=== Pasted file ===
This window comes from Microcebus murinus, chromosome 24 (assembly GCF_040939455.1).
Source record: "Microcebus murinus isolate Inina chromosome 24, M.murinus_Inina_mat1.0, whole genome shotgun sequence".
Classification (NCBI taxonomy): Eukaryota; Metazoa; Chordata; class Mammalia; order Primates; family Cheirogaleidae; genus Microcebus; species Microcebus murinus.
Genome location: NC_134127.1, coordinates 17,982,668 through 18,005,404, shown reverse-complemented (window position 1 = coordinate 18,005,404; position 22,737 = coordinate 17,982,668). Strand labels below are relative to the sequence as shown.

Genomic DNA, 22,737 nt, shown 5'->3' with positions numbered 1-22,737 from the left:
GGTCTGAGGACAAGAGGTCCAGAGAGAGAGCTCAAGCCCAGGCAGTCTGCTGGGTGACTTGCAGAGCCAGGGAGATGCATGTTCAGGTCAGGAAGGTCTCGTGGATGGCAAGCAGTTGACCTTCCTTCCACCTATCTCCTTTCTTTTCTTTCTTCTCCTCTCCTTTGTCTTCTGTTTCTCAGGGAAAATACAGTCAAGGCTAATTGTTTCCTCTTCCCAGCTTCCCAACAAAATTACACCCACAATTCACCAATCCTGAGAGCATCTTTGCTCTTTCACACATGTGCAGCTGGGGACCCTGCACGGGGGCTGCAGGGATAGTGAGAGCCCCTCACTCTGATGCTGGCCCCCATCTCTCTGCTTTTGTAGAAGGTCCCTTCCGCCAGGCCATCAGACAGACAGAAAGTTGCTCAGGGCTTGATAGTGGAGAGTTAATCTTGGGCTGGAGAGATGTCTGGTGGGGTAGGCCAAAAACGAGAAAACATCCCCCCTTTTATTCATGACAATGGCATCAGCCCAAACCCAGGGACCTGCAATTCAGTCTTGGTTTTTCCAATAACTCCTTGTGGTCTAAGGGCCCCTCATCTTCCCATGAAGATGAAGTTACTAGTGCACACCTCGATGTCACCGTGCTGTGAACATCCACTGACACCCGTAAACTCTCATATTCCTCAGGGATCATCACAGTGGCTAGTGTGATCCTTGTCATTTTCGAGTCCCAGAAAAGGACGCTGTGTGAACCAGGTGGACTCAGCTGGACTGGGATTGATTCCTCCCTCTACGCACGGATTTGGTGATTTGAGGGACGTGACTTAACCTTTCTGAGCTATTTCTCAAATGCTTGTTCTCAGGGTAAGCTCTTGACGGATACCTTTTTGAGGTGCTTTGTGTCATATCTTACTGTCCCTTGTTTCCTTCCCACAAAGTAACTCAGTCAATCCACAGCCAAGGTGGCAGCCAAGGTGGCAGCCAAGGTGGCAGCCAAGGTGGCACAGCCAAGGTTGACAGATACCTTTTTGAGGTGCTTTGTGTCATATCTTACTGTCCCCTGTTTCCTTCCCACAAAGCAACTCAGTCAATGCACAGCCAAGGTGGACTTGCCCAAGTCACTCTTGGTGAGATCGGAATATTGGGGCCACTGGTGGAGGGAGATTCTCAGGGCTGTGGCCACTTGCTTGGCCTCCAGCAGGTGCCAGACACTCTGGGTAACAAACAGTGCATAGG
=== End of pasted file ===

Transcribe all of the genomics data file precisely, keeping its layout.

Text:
This window comes from Microcebus murinus, chromosome 24 (assembly GCF_040939455.1).
Source record: "Microcebus murinus isolate Inina chromosome 24, M.murinus_Inina_mat1.0, whole genome shotgun sequence".
Classification (NCBI taxonomy): Eukaryota; Metazoa; Chordata; class Mammalia; order Primates; family Cheirogaleidae; genus Microcebus; species Microcebus murinus.
Genome location: NC_134127.1, coordinates 17,982,668 through 18,005,404, shown reverse-complemented (window position 1 = coordinate 18,005,404; position 22,737 = coordinate 17,982,668). Strand labels below are relative to the sequence as shown.

Genomic DNA, 22,737 nt, shown 5'->3' with positions numbered 1-22,737 from the left:
GGTCTGAGGACAAGAGGTCCAGAGAGAGAGCTCAAGCCCAGGCAGTCTGCTGGGTGACTTGCAGAGCCAGGGAGATGCATGTTCAGGTCAGGAAGGTCTCGTGGATGGCAAGCAGTTGACCTTCCTTCCACCTATCTCCTTTCTTTTCTTTCTTCTCCTCTCCTTTGTCTTCTGTTTCTCAGGGAAAATACAGTCAAGGCTAATTGTTTCCTCTTCCCAGCTTCCCAACAAAATTACACCCACAATTCACCAATCCTGAGAGCATCTTTGCTCTTTCACACATGTGCAGCTGGGGACCCTGCACGGGGGCTGCAGGGATAGTGAGAGCCCCTCACTCTGATGCTGGCCCCCATCTCTCTGCTTTTGTAGAAGGTCCCTTCCGCCAGGCCATCAGACAGACAGAAAGTTGCTCAGGGCTTGATAGTGGAGAGTTAATCTTGGGCTGGAGAGATGTCTGGTGGGGTAGGCCAAAAACGAGAAAACATCCCCCCTTTTATTCATGACAATGGCATCAGCCCAAACCCAGGGACCTGCAATTCAGTCTTGGTTTTTCCAATAACTCCTTGTGGTCTAAGGGCCCCTCATCTTCCCATGAAGATGAAGTTACTAGTGCACACCTCGATGTCACCGTGCTGTGAACATCCACTGACACCCGTAAACTCTCATATTCCTCAGGGATCATCACAGTGGCTAGTGTGATCCTTGTCATTTTCGAGTCCCAGAAAAGGACGCTGTGTGAACCAGGTGGACTCAGCTGGACTGGGATTGATTCCTCCCTCTACGCACGGATTTGGTGATTTGAGGGACGTGACTTAACCTTTCTGAGCTATTTCTCAAATGCTTGTTCTCAGGGTAAGCTCTTGACGGATACCTTTTTGAGGTGCTTTGTGTCATATCTTACTGTCCCTTGTTTCCTTCCCACAAAGTAACTCAGTCAATCCACAGCCAAGGTGGCAGCCAAGGTGGCAGCCAAGGTGGCAGCCAAGGTGGCACAGCCAAGGTTGACAGATACCTTTTTGAGGTGCTTTGTGTCATATCTTACTGTCCCCTGTTTCCTTCCCACAAAGCAACTCAGTCAATGCACAGCCAAGGTGGACTTGCCCAAGTCACTCTTGGTGAGATCGGAATATTGGGGCCACTGGTGGAGGGAGATTCTCAGGGCTGTGGCCACTTGCTTGGCCTCCAGCAGGTGCCAGACACTCTGGGTAACAAACAGTGCATAGG